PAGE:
When the mercury dips below zero and the world becomes hidden beneath a blanket of snow it is not uncommon for the sniffles and sneezes to find their way into our homes. But did you know that our dogs are also susceptible to winter ailments?
Dr. Aleksandra of Queen West Animal Hospital in Toronto reveals the top winter dangers to watch out for – and how to avoid them.
1. Respiratory ailments
Unlike humans, the flu in dogs can be defined as any number of respiratory complications from commonly know conditions such as kennel cough to more complex infections. “Just like us, a dog’s body needs to make more of an effort to keep warm in the winter,” says Dr. Aleksandra. “If the body gets cold it is more vulnerable to sickness.”
Dogs who have any sort of diagnosis like heart ailments or diabetes are more prone to hypothermia. “Dogs with these sort of medical issues have a hard time maintaining their body temperature when faced with cold weather for a long time,” explains Dr. Aleksandra.
Another concern with water-loving dogs in the winter is being exposed to frozen lakes. “Dogs who are so happy to go to the water in the summer months often don’t realize that there is thin ice and fall in during the winter,” says Dr. Aleksandra. “They can get hypothermia extremely fast and are prone to pneumonia a day or two after such an event.”
In the spirit of being better safe than sorry, it is best to keep dogs away from bodies of water in the winter.
Of course it is important to keep in mind that different breeds react differently to the cold. According to Dr. Aleksandra, a large muscular husky with a thick luscious coat will probably be okay for a couple of hours outside, but a little dachshund who is shoulder deep in the snow is more likely to get cold and has an increased risk of developing hypothermia more quickly.
Senior dogs and very young pups are especially prone to developing respiratory conditions as a result of too much cold exposure.
“A good rule of thumb is if you’re cold, your dog is probably cold too,” advises Dr. Aleksandra. “Be mindful of how long you have been outside and conscious of what your dog is feeling.”
Although arthritis doesn’t appear all of a sudden in the winter, it does flare up with the cold.
“Inflammation, in humans and dogs, gets worse in the cold and really acts up,” says Dr. Aleksandra, who advises that dogs without pain medication during the warmer months of the year may need a prescription or some sort of natural supplement to be comfortable during the winter.
A rather unknown danger to pets during the winter is burns. Dr. Aleksandra says that her clinic sees a lot of skin burns as a result of dogs sleeping too close to fireplaces or space heaters. “They fall asleep next to a heater and their fur gets caught,” she says. “They are doing their best to keep warm, but don’t realize the danger they are putting themselves in.”
The burn is only part of the concern with this issue, however, as most dogs will not leave a wound alone and will lick it repeatedly which can cause infection. Similarly, sitting next to a focused heat source can irritate a dog’s skin and cause a lot of discomfort, so be sure to keep fire screens in place an space heaters elevated beyond a dog’s reach.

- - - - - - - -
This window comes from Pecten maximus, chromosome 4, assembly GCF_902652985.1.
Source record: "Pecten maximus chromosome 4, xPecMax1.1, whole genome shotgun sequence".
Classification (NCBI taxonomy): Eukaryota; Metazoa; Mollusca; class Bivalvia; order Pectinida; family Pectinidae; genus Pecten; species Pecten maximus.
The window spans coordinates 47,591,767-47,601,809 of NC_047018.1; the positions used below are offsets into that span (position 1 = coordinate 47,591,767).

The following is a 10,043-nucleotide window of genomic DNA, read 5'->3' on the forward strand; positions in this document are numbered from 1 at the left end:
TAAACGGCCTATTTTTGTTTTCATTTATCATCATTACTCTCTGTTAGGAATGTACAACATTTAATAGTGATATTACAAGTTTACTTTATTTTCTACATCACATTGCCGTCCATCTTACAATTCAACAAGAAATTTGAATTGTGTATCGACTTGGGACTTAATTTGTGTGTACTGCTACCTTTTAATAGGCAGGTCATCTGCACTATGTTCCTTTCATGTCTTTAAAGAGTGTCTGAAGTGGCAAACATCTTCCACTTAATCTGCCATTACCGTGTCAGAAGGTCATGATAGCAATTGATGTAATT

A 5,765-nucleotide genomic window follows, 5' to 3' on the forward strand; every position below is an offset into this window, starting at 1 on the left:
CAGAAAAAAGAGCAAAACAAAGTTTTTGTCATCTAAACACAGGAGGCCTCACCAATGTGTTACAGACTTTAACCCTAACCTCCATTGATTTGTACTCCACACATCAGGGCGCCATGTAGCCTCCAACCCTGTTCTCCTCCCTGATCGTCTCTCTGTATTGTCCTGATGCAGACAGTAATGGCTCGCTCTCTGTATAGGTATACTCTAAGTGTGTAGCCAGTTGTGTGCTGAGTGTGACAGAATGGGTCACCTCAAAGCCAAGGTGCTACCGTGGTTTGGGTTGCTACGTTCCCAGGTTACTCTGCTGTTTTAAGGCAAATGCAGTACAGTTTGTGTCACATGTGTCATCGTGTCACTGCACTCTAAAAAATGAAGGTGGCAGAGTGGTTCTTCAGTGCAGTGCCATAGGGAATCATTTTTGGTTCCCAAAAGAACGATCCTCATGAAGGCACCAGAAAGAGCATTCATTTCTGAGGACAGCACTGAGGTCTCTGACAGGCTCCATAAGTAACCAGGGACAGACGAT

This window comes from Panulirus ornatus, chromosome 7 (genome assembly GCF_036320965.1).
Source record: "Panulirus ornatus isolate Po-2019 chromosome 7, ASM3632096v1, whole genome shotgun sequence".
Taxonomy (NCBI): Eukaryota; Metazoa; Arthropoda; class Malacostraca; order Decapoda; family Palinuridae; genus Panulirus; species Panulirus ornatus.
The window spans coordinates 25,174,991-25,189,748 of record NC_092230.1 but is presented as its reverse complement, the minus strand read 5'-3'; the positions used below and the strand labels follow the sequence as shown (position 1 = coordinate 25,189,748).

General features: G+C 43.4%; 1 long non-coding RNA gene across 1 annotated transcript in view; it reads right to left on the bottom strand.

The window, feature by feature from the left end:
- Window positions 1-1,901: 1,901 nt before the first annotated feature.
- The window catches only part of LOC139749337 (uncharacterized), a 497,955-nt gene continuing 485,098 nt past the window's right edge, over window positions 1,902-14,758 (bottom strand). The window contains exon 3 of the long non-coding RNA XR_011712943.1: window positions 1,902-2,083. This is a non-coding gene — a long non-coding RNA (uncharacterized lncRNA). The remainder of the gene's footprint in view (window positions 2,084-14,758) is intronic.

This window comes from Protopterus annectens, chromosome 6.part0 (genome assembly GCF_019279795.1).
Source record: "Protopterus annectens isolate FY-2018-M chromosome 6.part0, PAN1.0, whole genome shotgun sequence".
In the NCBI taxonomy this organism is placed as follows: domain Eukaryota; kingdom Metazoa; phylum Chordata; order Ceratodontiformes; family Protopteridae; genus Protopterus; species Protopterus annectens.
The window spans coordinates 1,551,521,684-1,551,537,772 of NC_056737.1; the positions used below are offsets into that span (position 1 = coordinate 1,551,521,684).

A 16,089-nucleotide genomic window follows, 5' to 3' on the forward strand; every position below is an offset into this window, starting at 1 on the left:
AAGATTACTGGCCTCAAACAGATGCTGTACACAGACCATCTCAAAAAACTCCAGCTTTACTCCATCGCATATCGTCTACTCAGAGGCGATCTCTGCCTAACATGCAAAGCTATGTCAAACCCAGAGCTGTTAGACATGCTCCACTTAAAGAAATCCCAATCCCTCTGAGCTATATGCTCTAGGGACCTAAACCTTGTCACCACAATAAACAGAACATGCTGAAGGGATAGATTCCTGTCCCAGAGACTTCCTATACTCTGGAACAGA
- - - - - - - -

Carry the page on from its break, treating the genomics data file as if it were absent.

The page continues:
“Frostbite in a Canadian winter is very much a no-brainer,” says Dr. Aleksandra. It is important not to leave your dog outside unattended, as a dog’s ears, paws, tail and even nose are all extremely sensitive to the cold.
If you have a working dog in the country, providing excellent warm shelter, wind protection and a lot of good bedding is key to combating the risk of frostbite. “You should also provide water that is not frozen,” says Dr. Aleksandra.
As for urban dogs, Dr. Aleksandra once again prescribes common sense: “If you’re cold, your dog may be cold too.”
5. Dry skin
Summertime is drenched with high humidity levels, which often naturally addresses dry skin concerns in dogs. But when winter hits, skin can become more easily irritated.
If left untreated, dry skin can evolve from a pesky cosmetic issue into a serious medical concern. “Some animals’ skin will get red and flake off, which then becomes an easy point of entry for bacteria that usually lives on a dog’s skin, leading to infection and all sorts of complications,” explains Dr. Aleksandra.
Ask your vet about shampoos and topical treatments that can help prevent and treat dry skin.
Perhaps one of the most surprising ailments to afflict pets in the winter is fleas. “I see fleas all the time in winter, much to the bewilderment of owners,” says Dr. Aleksandra. “It may be cold outside, but it’s 25 degrees C at your place and fleas are attracted to warm environments.”
As soon as it gets cold outside, the majority of people stop flea prevention. But fleas don’t die in the cold, instead they go dormant. If they migrate to a warm environment, such as an apartment or other urban dwelling, they will cosily reproduce and voila – flea outbreak! Continue flea prevention treatments to avoid an unwanted infestation.
7. Cracked paws
Salted roads and sidewalks can wreak havoc on a dog’s paws and cause cracking which in turn can lead to serious infection. “Pick up a paw balm of some sort and wash the paws after every walk to prevent cracking,” advises Dr. Aleksandra.